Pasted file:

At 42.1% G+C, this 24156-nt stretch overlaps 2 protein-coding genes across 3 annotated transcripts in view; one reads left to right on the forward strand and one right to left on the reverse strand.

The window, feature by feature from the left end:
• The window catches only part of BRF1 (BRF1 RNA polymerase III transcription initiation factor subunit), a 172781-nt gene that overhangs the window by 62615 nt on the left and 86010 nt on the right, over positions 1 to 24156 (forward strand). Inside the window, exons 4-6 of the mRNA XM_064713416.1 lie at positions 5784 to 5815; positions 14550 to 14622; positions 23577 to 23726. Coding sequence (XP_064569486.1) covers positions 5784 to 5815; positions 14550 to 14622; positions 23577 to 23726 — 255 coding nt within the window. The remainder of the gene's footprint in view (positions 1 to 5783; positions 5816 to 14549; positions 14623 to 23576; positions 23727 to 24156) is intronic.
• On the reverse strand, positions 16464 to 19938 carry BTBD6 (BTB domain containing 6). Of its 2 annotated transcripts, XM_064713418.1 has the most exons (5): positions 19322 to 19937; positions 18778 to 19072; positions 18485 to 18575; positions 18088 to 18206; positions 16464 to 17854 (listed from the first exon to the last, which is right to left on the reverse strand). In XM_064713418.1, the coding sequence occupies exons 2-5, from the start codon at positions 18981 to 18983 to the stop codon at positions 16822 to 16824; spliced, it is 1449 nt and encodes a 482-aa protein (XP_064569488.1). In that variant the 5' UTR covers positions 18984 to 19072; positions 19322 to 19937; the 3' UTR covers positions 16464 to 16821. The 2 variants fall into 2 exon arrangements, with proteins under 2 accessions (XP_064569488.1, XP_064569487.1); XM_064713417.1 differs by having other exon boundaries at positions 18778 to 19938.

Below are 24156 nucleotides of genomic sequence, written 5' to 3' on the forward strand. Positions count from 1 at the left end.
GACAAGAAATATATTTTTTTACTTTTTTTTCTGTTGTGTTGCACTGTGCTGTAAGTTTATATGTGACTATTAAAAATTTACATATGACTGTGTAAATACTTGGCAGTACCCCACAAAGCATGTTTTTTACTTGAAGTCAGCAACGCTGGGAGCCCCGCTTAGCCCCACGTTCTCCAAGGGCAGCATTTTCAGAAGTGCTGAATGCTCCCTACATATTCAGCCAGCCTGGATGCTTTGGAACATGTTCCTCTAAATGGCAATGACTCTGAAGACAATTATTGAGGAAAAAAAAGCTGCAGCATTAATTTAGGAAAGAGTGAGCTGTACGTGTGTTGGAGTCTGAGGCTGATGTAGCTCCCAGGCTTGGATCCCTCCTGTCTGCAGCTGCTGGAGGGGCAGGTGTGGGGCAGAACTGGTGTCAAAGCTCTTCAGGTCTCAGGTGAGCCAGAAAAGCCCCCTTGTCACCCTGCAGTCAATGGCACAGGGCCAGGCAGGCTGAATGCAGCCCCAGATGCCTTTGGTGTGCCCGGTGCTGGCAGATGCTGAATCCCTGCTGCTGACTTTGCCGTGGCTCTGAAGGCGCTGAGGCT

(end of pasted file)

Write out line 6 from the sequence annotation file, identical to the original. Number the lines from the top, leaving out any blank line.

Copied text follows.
GACAAGAAATATATTTTTTTACTTTTTTTTCTGTTGTGTTGCACTGTGCTGTAAGTTTATATGTGACTATTAAAAATTTACATATGACTGTGTAAATACTTGGCAGTACCCCACAAAGCATGTTTTTTACTTGAAGTCAGCAACGCTGGGAGCCCCGCTTAGCCCCACGTTCTCCAAGGGCAGCATTTTCAGAAGTGCTGAATGCTCCCTACATATTCAGCCAGCCTGGATGCTTTGGAACATGTTCCTCTAAATGGCAATGACTCTGAAGACAATTATTGAGGAAAAAAAAGCTGCAGCATTAATTTAGGAAAGAGTGAGCTGTACGTGTGTTGGAGTCTGAGGCTGATGTAGCTCCCAGGCTTGGATCCCTCCTGTCTGCAGCTGCTGGAGGGGCAGGTGTGGGGCAGAACTGGTGTCAAAGCTCTTCAGGTCTCAGGTGAGCCAGAAAAGCCCCCTTGTCACCCTGCAGTCAATGGCACAGGGCCAGGCAGGCTGAATGCAGCCCCAGATGCCTTTGGTGTGCCCGGTGCTGGCAGATGCTGAATCCCTGCTGCTGACTTTGCCGTGGCTCTGAAGGCGCTGAGGCT